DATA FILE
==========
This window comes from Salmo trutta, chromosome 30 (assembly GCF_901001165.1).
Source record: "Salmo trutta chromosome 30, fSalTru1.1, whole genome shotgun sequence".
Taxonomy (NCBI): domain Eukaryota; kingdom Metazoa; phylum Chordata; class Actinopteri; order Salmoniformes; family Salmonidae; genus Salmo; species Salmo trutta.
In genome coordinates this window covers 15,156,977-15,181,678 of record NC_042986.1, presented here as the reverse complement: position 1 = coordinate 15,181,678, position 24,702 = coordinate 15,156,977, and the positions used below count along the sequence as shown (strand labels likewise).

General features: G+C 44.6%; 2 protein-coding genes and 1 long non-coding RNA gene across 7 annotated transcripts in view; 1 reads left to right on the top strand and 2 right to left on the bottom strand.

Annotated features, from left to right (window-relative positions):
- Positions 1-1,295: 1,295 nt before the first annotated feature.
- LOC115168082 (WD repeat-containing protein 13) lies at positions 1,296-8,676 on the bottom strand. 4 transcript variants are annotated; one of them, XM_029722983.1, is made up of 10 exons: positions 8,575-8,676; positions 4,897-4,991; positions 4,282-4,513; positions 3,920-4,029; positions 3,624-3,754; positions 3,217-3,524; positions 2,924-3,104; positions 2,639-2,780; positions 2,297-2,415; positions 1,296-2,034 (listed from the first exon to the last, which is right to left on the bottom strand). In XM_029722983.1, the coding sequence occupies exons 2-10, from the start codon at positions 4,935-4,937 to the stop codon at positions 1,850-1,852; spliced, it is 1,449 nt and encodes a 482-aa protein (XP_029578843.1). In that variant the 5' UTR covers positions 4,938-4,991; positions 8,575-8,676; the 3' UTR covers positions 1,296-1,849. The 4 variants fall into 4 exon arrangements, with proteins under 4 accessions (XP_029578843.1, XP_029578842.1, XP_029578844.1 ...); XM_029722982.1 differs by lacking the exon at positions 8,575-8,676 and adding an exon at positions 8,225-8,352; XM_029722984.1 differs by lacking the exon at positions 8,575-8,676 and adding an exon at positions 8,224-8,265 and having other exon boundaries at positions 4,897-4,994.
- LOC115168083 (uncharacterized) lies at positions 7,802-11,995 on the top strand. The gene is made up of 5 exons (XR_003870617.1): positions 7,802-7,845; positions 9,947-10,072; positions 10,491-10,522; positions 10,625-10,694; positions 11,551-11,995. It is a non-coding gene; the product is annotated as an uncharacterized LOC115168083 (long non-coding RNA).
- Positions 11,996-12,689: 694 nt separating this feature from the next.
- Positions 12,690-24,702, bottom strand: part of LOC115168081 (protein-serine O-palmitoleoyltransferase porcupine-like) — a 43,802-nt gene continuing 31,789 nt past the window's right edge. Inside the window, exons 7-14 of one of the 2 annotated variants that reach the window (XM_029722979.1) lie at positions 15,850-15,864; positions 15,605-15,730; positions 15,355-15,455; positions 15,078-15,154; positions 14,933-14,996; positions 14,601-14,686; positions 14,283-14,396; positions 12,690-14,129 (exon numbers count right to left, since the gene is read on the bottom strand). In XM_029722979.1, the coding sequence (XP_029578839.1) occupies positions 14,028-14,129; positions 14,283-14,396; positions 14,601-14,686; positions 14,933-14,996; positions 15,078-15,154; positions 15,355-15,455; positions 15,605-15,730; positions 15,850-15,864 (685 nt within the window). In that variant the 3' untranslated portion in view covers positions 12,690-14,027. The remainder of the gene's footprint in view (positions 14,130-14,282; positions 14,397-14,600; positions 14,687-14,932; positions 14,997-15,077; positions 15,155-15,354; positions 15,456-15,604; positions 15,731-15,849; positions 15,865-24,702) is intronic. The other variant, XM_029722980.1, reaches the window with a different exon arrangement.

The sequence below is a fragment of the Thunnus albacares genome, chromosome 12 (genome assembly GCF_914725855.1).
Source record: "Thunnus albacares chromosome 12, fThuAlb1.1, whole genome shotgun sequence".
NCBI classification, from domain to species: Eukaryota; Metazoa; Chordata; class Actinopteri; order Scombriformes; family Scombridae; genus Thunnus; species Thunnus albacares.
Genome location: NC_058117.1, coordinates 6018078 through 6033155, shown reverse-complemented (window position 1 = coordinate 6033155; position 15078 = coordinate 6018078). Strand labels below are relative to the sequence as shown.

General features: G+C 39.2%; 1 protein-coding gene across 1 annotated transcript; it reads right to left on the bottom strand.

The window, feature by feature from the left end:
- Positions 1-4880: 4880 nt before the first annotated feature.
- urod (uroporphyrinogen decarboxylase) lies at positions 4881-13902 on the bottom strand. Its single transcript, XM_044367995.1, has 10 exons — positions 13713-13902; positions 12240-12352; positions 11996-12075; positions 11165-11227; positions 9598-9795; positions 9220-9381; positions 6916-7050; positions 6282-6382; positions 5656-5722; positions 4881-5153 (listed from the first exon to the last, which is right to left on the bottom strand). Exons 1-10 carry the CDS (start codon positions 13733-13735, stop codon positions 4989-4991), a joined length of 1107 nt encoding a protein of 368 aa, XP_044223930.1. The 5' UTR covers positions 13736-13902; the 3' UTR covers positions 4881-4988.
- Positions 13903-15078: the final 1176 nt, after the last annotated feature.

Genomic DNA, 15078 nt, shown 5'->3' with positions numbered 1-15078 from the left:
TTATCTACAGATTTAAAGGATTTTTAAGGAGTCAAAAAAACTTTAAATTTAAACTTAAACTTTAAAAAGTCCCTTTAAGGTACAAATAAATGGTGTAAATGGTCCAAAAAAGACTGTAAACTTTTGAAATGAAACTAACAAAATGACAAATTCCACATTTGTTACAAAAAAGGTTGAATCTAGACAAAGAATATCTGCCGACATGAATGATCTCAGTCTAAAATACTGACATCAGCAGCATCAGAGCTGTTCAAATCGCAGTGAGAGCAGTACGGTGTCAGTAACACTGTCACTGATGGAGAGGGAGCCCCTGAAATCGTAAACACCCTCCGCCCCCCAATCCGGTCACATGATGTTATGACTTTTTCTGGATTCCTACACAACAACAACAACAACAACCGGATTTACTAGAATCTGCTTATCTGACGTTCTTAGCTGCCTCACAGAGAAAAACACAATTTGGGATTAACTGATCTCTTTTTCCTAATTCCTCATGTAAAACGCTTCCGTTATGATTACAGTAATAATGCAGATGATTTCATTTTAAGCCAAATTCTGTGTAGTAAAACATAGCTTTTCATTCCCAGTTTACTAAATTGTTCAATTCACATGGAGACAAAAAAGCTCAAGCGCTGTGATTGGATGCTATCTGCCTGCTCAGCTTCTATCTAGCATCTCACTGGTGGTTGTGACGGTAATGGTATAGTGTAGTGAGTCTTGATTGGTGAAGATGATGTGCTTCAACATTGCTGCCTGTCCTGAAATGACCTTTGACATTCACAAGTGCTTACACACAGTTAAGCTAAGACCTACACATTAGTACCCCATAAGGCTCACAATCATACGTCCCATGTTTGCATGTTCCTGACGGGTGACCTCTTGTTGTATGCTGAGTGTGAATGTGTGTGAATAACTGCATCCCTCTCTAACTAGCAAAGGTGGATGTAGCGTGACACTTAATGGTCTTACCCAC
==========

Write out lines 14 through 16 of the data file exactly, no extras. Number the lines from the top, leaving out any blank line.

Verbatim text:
NCBI classification, from domain to species: Eukaryota; Metazoa; Chordata; class Actinopteri; order Scombriformes; family Scombridae; genus Thunnus; species Thunnus albacares.
Genome location: NC_058117.1, coordinates 6018078 through 6033155, shown reverse-complemented (window position 1 = coordinate 6033155; position 15078 = coordinate 6018078). Strand labels below are relative to the sequence as shown.

General features: G+C 39.2%; 1 protein-coding gene across 1 annotated transcript; it reads right to left on the bottom strand.